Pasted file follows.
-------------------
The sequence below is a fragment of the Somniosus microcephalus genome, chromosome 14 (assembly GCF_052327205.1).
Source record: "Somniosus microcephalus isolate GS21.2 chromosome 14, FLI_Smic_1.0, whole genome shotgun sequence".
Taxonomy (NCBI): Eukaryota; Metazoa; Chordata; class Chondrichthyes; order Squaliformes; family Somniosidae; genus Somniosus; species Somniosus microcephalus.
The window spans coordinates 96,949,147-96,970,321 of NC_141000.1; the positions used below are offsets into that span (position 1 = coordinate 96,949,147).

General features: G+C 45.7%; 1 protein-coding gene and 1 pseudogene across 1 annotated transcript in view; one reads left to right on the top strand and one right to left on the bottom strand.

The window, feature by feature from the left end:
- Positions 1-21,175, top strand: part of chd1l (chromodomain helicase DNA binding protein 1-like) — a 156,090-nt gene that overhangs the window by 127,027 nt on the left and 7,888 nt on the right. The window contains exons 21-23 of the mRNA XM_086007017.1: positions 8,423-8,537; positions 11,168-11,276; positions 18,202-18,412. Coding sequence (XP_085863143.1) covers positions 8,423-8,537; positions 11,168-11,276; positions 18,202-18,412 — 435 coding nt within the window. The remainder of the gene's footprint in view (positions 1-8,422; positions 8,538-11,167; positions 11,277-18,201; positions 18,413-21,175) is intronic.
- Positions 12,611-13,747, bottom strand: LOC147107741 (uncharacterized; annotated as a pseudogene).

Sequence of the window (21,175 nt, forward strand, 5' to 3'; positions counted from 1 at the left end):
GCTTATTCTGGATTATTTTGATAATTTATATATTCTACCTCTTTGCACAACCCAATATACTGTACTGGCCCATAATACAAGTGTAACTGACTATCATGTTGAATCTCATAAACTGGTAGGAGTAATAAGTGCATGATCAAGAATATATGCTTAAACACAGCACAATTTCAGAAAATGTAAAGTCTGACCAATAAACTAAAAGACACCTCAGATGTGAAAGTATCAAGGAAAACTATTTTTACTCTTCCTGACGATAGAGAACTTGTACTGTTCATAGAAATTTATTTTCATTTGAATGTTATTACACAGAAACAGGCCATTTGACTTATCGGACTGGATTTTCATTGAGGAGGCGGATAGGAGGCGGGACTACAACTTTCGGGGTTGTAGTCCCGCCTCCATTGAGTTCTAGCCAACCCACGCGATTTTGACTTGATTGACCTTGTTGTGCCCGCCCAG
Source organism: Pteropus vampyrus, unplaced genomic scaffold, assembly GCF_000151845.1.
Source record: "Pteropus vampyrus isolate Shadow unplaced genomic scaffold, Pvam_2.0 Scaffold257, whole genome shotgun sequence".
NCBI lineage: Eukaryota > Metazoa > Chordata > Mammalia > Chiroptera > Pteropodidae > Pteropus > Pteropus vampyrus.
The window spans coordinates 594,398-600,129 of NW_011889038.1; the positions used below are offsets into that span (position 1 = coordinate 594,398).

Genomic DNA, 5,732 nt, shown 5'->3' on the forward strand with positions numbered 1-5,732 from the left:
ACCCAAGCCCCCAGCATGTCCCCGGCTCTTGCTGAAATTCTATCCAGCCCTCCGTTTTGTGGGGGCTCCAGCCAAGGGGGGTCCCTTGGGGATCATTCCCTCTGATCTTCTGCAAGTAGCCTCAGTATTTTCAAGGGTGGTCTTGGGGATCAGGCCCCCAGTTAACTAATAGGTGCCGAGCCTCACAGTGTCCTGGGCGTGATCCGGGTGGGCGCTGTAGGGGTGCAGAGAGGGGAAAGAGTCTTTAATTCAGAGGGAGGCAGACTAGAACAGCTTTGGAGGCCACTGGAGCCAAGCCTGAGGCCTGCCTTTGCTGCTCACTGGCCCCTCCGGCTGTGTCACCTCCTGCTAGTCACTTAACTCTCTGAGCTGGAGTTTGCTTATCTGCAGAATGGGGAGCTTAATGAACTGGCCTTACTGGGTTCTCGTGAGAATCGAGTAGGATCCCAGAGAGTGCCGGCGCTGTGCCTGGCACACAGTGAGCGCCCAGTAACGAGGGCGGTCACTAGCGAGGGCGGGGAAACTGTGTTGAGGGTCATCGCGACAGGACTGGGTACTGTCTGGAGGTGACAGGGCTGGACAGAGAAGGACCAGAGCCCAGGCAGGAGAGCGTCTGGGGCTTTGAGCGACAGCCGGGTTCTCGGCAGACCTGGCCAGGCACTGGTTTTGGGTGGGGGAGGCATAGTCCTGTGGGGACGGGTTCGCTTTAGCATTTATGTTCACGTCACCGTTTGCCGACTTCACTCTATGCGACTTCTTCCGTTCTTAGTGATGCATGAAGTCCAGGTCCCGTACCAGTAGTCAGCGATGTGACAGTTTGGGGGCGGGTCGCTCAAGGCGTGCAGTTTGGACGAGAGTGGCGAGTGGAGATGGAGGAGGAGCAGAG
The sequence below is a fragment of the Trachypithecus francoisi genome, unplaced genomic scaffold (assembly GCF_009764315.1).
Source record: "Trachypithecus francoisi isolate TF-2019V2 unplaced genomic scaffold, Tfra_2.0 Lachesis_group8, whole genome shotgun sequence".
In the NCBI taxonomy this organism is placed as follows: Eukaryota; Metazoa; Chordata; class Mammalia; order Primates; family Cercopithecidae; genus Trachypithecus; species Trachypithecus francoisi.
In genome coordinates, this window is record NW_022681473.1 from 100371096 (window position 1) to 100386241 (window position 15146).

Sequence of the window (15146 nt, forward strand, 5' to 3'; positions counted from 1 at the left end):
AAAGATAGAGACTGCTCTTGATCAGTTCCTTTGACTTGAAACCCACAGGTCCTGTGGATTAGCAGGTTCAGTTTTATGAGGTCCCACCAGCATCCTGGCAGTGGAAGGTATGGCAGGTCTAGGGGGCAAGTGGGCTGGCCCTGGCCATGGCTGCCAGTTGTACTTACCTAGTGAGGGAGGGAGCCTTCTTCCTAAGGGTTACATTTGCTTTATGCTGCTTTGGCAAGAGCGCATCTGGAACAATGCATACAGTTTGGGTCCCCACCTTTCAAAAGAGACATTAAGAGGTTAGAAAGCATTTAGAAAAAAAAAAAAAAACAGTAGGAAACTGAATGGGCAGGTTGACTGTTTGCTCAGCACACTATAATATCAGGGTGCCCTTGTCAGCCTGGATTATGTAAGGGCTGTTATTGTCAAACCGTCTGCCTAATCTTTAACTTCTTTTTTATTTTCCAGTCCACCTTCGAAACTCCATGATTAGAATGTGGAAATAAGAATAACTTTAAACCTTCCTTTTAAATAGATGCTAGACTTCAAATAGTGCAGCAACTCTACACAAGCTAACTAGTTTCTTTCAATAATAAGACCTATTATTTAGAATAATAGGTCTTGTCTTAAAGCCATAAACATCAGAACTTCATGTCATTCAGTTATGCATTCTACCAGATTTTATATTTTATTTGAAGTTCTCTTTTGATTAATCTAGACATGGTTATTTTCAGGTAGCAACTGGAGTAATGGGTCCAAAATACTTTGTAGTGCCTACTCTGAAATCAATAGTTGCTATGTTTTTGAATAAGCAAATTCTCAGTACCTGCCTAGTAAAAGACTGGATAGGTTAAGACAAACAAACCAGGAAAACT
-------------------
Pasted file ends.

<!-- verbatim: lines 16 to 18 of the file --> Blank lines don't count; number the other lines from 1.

ACCCAAGCCCCCAGCATGTCCCCGGCTCTTGCTGAAATTCTATCCAGCCCTCCGTTTTGTGGGGGCTCCAGCCAAGGGGGGTCCCTTGGGGATCATTCCCTCTGATCTTCTGCAAGTAGCCTCAGTATTTTCAAGGGTGGTCTTGGGGATCAGGCCCCCAGTTAACTAATAGGTGCCGAGCCTCACAGTGTCCTGGGCGTGATCCGGGTGGGCGCTGTAGGGGTGCAGAGAGGGGAAAGAGTCTTTAATTCAGAGGGAGGCAGACTAGAACAGCTTTGGAGGCCACTGGAGCCAAGCCTGAGGCCTGCCTTTGCTGCTCACTGGCCCCTCCGGCTGTGTCACCTCCTGCTAGTCACTTAACTCTCTGAGCTGGAGTTTGCTTATCTGCAGAATGGGGAGCTTAATGAACTGGCCTTACTGGGTTCTCGTGAGAATCGAGTAGGATCCCAGAGAGTGCCGGCGCTGTGCCTGGCACACAGTGAGCGCCCAGTAACGAGGGCGGTCACTAGCGAGGGCGGGGAAACTGTGTTGAGGGTCATCGCGACAGGACTGGGTACTGTCTGGAGGTGACAGGGCTGGACAGAGAAGGACCAGAGCCCAGGCAGGAGAGCGTCTGGGGCTTTGAGCGACAGCCGGGTTCTCGGCAGACCTGGCCAGGCACTGGTTTTGGGTGGGGGAGGCATAGTCCTGTGGGGACGGGTTCGCTTTAGCATTTATGTTCACGTCACCGTTTGCCGACTTCACTCTATGCGACTTCTTCCGTTCTTAGTGATGCATGAAGTCCAGGTCCCGTACCAGTAGTCAGCGATGTGACAGTTTGGGGGCGGGTCGCTCAAGGCGTGCAGTTTGGACGAGAGTGGCGAGTGGAGATGGAGGAGGAGCAGAG
The sequence below is a fragment of the Trachypithecus francoisi genome, unplaced genomic scaffold (assembly GCF_009764315.1).
Source record: "Trachypithecus francoisi isolate TF-2019V2 unplaced genomic scaffold, Tfra_2.0 Lachesis_group8, whole genome shotgun sequence".